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Join the Exploratorium's very own Ken Finn as he demonstrates fun activities, mixing up science with items found around the house.

Join JoAnne Hewett, a theoretical physicist from the SLAC National Accelerator Laboratory, and Maria Spiropulu, a Caltech experimental physicist working at CERN, who came to the Exploratorium to speak with us about the implications of the Higgs discovery.

TI program participant Mark Hespenheide presents an elegant illustration of free fall using string and paper clips.

Paul Stepahin is an Exploratorium exhibit developer who has a background in physics. He's worked on exhibits such as Elephant Turntable and Additor. Paul's knowledge and love of computer science and complex math has made him a resource for Exploratorium staff. In this program, Paul discusses the theoretical math P versus NP problem.

Invisibility, teleportation, mind reading—the stuff of science fiction, right? Yet much of today’s technology was once considered impossible. Given enough time, couldn’t incredible ideas like these also become commonplace? In this unique presentation, author and physicist Dr. Michio Kaku brings to life the science behind parallel universes and other fantastic phenomena. He’ll discuss the role of nanotechnology in learning to simulate invisibility, explain why NASA envisions sending “nanoships” to the stars, and reveal how nanoscience may provide an escape from the death of the universe itself.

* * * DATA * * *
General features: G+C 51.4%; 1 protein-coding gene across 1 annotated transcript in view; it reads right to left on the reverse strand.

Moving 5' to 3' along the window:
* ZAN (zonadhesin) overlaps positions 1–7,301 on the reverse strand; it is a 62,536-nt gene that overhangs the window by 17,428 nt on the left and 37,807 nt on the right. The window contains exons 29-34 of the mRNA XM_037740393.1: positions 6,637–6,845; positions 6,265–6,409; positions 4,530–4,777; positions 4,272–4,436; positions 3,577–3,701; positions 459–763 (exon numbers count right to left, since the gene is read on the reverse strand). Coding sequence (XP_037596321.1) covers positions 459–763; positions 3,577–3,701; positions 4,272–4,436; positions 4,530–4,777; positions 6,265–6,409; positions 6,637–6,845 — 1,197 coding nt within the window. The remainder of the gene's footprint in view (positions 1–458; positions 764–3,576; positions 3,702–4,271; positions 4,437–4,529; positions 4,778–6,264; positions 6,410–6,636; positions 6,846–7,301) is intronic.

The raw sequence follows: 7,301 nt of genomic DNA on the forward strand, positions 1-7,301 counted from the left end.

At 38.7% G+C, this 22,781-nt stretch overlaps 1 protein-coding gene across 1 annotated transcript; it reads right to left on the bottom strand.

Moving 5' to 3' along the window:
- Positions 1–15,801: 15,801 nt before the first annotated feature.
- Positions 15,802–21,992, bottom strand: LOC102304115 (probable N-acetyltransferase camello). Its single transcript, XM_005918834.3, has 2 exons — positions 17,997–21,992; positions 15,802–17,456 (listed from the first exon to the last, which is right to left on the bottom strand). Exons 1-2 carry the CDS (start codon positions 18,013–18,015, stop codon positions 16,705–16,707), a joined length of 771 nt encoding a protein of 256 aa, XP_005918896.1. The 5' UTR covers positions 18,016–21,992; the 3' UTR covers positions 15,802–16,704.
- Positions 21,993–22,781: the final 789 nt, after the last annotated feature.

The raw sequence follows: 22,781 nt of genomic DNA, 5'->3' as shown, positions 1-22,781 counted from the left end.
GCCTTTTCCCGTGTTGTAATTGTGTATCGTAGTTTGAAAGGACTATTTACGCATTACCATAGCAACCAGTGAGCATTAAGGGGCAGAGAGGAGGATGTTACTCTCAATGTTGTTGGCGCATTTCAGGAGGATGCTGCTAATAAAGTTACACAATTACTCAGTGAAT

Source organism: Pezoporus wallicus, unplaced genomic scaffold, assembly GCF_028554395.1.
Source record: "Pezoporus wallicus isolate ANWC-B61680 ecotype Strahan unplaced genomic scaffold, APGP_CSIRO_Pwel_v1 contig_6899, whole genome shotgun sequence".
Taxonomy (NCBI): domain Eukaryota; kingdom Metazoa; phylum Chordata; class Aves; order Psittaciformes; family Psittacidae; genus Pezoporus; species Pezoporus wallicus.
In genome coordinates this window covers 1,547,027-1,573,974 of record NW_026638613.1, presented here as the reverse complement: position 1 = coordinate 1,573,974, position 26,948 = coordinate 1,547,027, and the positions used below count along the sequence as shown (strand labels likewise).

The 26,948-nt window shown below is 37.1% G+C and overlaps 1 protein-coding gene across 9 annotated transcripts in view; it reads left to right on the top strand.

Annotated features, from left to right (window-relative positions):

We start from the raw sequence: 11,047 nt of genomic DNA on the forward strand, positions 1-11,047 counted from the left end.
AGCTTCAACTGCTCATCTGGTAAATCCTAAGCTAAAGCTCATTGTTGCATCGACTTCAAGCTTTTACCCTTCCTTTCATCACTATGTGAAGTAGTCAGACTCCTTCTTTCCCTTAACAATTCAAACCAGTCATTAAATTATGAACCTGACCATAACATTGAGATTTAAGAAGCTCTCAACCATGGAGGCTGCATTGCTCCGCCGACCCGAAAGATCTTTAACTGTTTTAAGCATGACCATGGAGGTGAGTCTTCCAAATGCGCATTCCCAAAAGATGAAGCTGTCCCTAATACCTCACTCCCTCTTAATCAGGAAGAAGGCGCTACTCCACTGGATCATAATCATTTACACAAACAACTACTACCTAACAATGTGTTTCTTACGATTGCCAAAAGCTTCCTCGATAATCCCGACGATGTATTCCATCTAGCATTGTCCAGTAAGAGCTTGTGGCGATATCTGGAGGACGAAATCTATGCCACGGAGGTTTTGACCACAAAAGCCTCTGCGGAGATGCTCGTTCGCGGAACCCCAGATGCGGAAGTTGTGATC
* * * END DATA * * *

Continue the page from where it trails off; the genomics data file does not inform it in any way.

The Exploratorium's Ron Hipschman shows how a double disk with a string attached is a great way to study the physics of motion. Then Captain Yo and Doc Popular astound with amazing yo-yo tricks.

A century after publication of Einstein's famous papers on light and relativity, this most celebrated of Nobel Laureates will be the subject of a talk by award-winning science writer K.C. Cole. She'll discuss the ways in which Einstein continues to influence physics today, from detecting gravity waves to understanding string theory.

The concept of space-time--perhaps Einstein's most fundamental contribution to our understanding of the universe--will be explored using special red lasers.

Using a simple ball-bearing model, Exploratorium Senior Scientist Dr. Paul Doherty demonstrates Brownian Motion and explains how it proves the existence of atoms.

In these archived webcasts from inside the American Association for the Advancement of Science (AAAS) exhibition hall, watch as Exploratorium senior scientist Tom Humphrey challenges some of the top scientists in the world to explain the phenomena behind selected exhibits from the museum floor. In this webcast: the String Squirter exhibit as explained by physicist and Nobel laureate Leon Lederman